Then came the day when my life would change forever. It was Tuesday, April 10, 1980. I was now 15, and it was an average day. I had just finished working at the orchard and my hands were swollen from carrying the 50 pound bags of oranges for four hours. My feet were hurting from the 30 kilometer round trip each day from the school to the work yard and back. My eyes were red and I was constantly sneezing from the pesticides they used on the orange trees. Either the goal had been too high for the last two months, or I was too weak to meet it. Not doing the required amount of work meant not being allowed to go home for 52 days. So, despite my pain and hunger, I met my daily goal for the next seven days, because I wanted to see my parents that coming weekend. But I didn’t have to wait until the weekend. On that fortuitous April day, my father came to my school to pick me up with the excuse that my mother was very sick. As I would soon find out, I was actually one of the luckiest 15-year-olds in the world.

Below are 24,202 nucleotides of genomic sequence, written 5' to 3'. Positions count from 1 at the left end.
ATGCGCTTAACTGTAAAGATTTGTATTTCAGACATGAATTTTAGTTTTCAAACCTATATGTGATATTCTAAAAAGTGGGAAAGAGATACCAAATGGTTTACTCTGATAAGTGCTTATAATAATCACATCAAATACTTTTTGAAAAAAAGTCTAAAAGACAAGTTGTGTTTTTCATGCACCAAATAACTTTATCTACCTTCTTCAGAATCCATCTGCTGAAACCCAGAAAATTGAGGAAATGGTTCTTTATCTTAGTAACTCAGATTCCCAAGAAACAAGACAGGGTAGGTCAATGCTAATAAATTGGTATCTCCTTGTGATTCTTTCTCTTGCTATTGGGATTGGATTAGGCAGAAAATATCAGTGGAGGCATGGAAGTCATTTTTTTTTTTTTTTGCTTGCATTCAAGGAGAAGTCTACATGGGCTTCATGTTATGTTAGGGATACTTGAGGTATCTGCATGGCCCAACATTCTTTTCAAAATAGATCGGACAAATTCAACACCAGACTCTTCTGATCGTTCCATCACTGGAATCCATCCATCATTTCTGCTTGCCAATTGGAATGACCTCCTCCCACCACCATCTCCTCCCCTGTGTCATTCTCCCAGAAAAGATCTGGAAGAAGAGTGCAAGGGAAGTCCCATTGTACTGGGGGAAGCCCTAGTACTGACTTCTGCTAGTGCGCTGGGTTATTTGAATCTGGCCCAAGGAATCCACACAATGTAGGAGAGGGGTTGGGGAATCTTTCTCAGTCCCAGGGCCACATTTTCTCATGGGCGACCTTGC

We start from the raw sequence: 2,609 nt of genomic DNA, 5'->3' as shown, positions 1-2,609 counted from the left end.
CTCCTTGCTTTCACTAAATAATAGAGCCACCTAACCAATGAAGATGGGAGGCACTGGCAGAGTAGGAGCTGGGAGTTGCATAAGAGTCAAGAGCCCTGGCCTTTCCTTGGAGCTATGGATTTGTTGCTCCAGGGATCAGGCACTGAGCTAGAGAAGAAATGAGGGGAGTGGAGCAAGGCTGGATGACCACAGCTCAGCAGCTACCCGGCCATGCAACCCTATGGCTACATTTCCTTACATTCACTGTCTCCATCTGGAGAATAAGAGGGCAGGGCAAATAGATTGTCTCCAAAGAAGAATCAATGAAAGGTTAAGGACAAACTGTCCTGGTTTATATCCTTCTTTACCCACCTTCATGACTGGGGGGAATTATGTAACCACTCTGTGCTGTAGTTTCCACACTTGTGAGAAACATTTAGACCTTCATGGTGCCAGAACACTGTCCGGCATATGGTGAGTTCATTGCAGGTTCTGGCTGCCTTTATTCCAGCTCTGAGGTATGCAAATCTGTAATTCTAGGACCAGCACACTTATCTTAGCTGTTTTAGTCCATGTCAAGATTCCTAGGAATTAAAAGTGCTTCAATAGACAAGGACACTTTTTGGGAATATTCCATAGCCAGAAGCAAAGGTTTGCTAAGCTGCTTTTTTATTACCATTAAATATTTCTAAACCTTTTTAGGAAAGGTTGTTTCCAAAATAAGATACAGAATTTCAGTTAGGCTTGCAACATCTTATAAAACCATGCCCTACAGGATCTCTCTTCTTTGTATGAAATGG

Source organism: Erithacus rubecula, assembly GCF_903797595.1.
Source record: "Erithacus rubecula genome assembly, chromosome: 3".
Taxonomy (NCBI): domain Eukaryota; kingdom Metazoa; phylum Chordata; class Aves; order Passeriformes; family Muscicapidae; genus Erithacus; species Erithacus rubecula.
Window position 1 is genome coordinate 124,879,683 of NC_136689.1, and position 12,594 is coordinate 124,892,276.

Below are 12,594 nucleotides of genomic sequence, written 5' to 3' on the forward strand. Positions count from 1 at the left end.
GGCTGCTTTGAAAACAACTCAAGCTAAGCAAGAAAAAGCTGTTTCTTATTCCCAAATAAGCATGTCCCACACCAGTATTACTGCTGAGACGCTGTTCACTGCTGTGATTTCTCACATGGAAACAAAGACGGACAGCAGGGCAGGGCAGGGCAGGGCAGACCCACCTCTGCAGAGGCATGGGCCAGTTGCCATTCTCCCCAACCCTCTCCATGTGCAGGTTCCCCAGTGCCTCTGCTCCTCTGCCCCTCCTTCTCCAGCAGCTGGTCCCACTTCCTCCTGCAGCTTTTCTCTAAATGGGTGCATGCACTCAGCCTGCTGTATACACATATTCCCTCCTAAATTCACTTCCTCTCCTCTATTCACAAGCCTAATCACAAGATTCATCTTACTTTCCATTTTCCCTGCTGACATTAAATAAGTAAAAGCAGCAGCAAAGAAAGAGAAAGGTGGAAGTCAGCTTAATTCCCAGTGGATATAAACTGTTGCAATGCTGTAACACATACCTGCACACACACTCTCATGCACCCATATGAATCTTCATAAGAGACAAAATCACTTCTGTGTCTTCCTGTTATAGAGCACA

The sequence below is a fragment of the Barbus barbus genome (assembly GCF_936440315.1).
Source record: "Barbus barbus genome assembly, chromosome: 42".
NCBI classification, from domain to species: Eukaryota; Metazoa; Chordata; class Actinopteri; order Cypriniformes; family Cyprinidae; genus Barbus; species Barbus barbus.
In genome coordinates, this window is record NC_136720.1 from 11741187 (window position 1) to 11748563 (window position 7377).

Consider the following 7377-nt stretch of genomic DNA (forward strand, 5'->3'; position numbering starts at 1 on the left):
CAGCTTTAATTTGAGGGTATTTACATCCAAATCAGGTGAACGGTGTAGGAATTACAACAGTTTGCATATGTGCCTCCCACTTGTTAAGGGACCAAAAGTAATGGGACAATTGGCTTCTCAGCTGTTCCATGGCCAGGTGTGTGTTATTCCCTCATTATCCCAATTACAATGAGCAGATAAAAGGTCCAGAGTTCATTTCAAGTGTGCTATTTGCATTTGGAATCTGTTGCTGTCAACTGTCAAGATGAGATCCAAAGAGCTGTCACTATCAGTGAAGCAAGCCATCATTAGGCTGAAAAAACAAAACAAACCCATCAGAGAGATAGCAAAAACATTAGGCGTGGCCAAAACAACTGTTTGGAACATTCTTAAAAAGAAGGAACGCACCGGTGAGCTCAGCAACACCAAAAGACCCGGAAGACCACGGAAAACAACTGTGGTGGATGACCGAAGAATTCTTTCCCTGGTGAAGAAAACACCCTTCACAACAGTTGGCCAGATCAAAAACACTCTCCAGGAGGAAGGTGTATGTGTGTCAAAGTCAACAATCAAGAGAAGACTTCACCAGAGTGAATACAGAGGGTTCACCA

If you have seen Al Pacino in Scarface, then you know about the Mariel Boat Lifts. In a matter of three months 125,000 people came in boats from Cuba to the United States entering mostly through Key West. It all started when Fidel Castro became angered at five people who had broken into the Peruvian Embassy in Havana, following which, the government of Peru granted them political asylum. On live TV Castro announced that he was removing the government guards from the Peruvian Embassy, since the guards were there to protect the embassy, not to prevent people from asking for political asylum. In less than a few minutes, while Castro was still talking on TV, more than 10,000 people rushed into the Peruvian embassy compound.